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I have an aging motherboard in my computer which I built in 2010. The mobo is Gigabyte GA-P55-USB3 (rev2). It has only one PCIe slot that is revision 2 and the graphics card occupies that slot. The other three PCIe slots are all revision 1 (note 1). There is a PCIe X16 slot available that operates at X4 so it should support rates up to 1GB/s. This is faster than sata 3 and a lot faster than sata 2 rates which is all the mobo supports. I’m wondering if I could buy an adapter to convert the X4 PCIe revision 1 slot to an M.2 PCIe NVMe SSD in order to increase my rates up or close to the 1GB/s limit of the revision 1 PCIe slot (I'd like to do this for the Windows 10 C: drive only). I’m not certain what other requirements are needed or how to tell if my aging mobo would permit booting to the newer M.2 NVMe SSDs. Help is appreciated.

Note 1: This is also curious. The three slots that Gigabyte calls PCIe revision 1 are all on a bus that connects to the P55 chipset. The Intel spec for the P55 chipset states its PCIe bus is revision is 2. Accordingly, I don’t understand why these PCIe lanes are not operating at revision 2 rates.

@Ramhound wrote: “You cannot typically boot from a device plugged into a SATA PCIe card.”
Thanks for the comment @Ramhound.
I was poking around the BIOS yesterday. Under Advanced Bios Features / Hard Disk Boot Priority, it listed all detected disks and "Bootable-add-in-cards" as an option. Of course, there are no add in cards installed so none were detected and the references to such cards ended there. This seems to imply that the BIOS is capable of booting from a (SATA III ??) disk that is added by means of one of those PCIe “Bootable-add-in-cards” (I understand that an NVMe disk is out for me). What do you think? Am I reading too much into this? What else would the "Bootable-add-in-card" option be used for in the boot priority menu if not to add a (sata?) drive to boot from? Thanks for your help. I may know enough about this stuff to be dangerous.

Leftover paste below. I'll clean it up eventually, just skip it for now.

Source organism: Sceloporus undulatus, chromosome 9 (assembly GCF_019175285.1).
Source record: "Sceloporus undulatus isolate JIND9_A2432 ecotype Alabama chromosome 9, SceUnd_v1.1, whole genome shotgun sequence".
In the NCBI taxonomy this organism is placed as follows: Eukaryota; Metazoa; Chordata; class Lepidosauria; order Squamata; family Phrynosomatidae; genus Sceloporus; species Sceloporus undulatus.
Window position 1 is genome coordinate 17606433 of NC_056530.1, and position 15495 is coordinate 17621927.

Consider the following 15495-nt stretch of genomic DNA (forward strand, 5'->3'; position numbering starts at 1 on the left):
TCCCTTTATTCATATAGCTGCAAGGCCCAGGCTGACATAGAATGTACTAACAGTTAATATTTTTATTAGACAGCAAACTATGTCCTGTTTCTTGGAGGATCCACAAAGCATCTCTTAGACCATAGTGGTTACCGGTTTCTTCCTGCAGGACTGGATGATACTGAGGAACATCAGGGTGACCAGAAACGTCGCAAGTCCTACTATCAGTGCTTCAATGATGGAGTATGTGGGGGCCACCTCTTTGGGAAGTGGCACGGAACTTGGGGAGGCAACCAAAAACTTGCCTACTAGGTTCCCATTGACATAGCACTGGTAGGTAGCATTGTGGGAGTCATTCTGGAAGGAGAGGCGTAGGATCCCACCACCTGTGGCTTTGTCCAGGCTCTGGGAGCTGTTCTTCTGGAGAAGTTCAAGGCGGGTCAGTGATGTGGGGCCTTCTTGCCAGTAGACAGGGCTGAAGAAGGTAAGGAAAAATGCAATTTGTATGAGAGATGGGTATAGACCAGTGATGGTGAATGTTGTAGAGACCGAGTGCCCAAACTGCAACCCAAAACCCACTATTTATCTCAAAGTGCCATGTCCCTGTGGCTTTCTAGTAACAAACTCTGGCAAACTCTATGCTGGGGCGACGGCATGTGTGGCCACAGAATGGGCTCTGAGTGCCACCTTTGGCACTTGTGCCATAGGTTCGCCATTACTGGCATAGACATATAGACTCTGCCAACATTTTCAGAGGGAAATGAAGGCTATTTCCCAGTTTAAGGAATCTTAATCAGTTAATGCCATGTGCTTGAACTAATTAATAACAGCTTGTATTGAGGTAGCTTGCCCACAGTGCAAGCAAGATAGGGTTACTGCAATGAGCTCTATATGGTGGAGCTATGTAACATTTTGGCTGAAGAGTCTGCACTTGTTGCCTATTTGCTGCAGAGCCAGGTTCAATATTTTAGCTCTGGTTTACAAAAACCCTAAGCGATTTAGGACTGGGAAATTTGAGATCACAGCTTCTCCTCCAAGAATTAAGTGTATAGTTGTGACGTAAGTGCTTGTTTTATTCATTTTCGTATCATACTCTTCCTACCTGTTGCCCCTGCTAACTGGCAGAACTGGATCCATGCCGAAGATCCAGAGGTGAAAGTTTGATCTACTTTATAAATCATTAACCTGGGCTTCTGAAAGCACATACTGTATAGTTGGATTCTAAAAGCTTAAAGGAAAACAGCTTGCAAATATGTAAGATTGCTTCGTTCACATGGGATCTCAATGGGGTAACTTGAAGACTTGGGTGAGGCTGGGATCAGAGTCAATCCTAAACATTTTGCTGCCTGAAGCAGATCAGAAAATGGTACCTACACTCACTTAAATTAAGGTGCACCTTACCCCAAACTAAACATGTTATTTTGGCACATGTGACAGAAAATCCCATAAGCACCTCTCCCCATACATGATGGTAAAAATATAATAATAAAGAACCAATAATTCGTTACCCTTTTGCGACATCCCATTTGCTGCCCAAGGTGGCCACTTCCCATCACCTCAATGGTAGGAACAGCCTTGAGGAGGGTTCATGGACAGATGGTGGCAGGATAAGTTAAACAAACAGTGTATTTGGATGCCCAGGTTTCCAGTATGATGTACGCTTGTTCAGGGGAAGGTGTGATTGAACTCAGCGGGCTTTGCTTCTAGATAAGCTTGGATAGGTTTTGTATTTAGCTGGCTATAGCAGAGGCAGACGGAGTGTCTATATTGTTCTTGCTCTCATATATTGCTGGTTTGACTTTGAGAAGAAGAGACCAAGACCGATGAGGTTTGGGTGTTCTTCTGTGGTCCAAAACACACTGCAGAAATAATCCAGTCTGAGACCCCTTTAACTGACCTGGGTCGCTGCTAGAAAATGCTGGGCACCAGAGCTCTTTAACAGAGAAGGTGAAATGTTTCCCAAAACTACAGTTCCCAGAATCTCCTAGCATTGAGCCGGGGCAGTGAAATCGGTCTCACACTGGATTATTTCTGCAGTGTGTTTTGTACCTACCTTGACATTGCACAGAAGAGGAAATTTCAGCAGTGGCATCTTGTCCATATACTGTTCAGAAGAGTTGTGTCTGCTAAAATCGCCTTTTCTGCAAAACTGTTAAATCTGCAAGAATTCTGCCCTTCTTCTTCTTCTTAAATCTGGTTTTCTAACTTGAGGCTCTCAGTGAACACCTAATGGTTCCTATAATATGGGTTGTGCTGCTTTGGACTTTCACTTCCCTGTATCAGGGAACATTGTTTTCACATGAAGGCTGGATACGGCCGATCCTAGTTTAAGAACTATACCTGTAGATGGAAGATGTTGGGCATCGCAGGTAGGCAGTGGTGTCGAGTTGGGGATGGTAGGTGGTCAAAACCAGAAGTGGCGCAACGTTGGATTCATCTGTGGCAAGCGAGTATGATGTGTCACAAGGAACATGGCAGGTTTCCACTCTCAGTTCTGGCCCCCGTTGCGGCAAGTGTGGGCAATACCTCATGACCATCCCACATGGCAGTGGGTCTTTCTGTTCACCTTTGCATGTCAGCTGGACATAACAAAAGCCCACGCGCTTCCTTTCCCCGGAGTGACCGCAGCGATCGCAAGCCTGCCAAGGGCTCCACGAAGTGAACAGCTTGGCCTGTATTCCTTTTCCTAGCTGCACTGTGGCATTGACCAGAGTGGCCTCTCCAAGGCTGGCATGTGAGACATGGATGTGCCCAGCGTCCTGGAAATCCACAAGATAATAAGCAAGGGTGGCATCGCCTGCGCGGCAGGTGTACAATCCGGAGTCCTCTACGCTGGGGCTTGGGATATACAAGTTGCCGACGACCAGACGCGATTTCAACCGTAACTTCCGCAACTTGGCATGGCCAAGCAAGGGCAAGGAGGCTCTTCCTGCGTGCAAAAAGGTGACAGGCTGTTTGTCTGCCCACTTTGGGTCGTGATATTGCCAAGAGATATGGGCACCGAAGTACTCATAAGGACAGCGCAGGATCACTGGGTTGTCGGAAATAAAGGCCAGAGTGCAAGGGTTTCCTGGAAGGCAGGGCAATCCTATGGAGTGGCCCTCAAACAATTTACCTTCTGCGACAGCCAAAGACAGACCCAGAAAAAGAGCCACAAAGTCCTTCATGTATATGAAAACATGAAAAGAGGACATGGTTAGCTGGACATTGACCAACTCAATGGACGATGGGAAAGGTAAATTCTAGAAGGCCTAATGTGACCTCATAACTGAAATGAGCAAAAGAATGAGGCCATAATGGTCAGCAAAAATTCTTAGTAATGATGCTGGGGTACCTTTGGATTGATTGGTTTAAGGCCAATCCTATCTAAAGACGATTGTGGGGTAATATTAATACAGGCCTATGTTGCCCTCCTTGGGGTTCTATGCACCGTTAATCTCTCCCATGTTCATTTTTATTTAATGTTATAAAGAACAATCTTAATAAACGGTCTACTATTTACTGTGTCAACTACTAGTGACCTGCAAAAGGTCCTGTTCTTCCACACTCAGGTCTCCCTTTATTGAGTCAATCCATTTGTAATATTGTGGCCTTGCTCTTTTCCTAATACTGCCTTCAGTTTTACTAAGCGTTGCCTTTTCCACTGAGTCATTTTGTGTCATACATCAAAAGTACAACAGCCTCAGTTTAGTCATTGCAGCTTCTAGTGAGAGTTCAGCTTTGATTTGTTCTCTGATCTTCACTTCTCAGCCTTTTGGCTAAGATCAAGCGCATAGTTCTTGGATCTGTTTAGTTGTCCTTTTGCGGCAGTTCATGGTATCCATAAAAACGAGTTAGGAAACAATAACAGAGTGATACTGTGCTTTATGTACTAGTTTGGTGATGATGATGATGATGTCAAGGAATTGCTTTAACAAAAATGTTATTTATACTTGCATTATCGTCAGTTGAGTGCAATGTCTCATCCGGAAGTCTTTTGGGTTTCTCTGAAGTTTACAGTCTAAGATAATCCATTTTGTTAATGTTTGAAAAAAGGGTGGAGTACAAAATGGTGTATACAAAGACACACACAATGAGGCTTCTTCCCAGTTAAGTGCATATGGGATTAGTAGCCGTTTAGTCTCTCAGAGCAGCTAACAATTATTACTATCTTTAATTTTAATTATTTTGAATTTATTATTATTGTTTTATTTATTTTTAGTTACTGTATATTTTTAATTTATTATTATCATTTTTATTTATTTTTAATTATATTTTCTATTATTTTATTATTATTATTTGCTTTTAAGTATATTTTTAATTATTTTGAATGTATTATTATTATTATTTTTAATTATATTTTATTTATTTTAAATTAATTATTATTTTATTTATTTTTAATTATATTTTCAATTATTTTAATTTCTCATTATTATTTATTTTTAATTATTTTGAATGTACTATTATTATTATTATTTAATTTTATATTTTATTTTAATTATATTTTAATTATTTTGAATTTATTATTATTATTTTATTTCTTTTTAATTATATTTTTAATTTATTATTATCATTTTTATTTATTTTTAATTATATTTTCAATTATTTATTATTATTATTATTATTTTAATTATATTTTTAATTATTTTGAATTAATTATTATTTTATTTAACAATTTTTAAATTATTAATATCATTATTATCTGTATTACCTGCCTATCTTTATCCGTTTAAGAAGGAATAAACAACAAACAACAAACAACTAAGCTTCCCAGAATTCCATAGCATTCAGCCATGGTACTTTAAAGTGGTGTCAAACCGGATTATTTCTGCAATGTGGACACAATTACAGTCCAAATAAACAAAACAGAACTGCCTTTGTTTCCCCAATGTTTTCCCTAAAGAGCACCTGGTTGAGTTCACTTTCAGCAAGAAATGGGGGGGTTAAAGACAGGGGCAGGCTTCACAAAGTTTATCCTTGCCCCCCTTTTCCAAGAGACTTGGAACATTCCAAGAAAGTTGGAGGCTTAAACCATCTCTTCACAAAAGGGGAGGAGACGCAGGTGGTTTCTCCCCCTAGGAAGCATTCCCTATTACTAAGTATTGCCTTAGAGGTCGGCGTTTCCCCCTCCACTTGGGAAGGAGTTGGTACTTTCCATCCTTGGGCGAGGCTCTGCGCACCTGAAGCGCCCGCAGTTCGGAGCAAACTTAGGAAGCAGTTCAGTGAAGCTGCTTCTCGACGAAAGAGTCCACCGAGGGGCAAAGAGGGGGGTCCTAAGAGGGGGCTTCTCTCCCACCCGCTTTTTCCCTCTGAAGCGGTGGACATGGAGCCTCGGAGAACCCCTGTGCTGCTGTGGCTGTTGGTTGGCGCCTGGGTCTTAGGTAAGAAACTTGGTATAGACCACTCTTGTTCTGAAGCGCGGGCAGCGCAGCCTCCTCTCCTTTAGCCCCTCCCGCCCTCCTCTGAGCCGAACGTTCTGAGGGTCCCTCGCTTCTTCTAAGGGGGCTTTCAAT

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    PCIe was all over the place back then - AGP was still around for graphics. Getting that to boot would be a mission, although you may be able to read it with a m2 pcie adapter - Some of those may have their own bios enabling you to boot in the same way older SCSI boards would. It's worth a try – JohnnyVegas Oct 9 at 22:03
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    Would you please edit the question down to one question? – Christopher Hostage Oct 9 at 22:04
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I’m wondering if I could buy an adapter to convert the X4 PCIe revision 1 slot to an M.2 PCIe NVMe SSD in order to increase my rates up or close to the 1GB/s limit of the revision 1 PCIe slot (I'd like

NVMe devices are incompatible with the hardware you have. You would be unable to boot from the device. So your primary reason for doing the upgrade could not be accomplished.

A SATA SSD would be compatible with your hardware. There really isn’t a significant performance increase from SATA III to PCIe revision your hardware supports.

This is also curious. The three slots that Gigabyte calls PCIe revision 1 are all on a bus that connects to the P55 chipset. The Intel spec for the P55 chipset states its PCIe bus is revision is 2. Accordingly, I don’t understand why these PCIe lanes are not operating at revision 2 rates

It simply comes down to the amount of PCIe lanes your motherboard has. OEM manufactures also have some design freedom when it comes down to offering features like PCIe functionality.

  • What exactly makes the PCIe slot incompatible with NVMe? The firmware won't be compatible in that it won't be able to boot from a non-ATA disk, but I don't see anything that would make the hardware incompatible as long as there's some other way to bootstrap the OS. – grawity Oct 10 at 4:50
  • Thanks @Ramhound (and others for their comments). I'm quickly getting the impression that interfacing an NVMe SSD to the PCIe bus won't boot without a UEFI which my mobo does not have. You mentioned a SATA SSD would work. My existing SATA ports are 3Gb/s ports. If I were to use a pcie adapter card to provide a 6Gb/s SATA port are you suggesting that my board would boot to a SATA drive connected to this 6Gb/s port? I'm unclear if the issue with my older mobo is attempting to boot an NVMe SSD or attempting to boot any type of drive that is connected via the PCIe bus. Thanks! – Tweakit Oct 10 at 5:03
  • @Tweakit - You cannot typically boot from a device plugged into a SATA PCIe card. – Ramhound Oct 10 at 12:27
  • @Ramhound - Thanks for the comment. I edited the original question to better address what is remaining opened on this while also responding to your latest comment. Tnx. – Tweakit Oct 10 at 19:03

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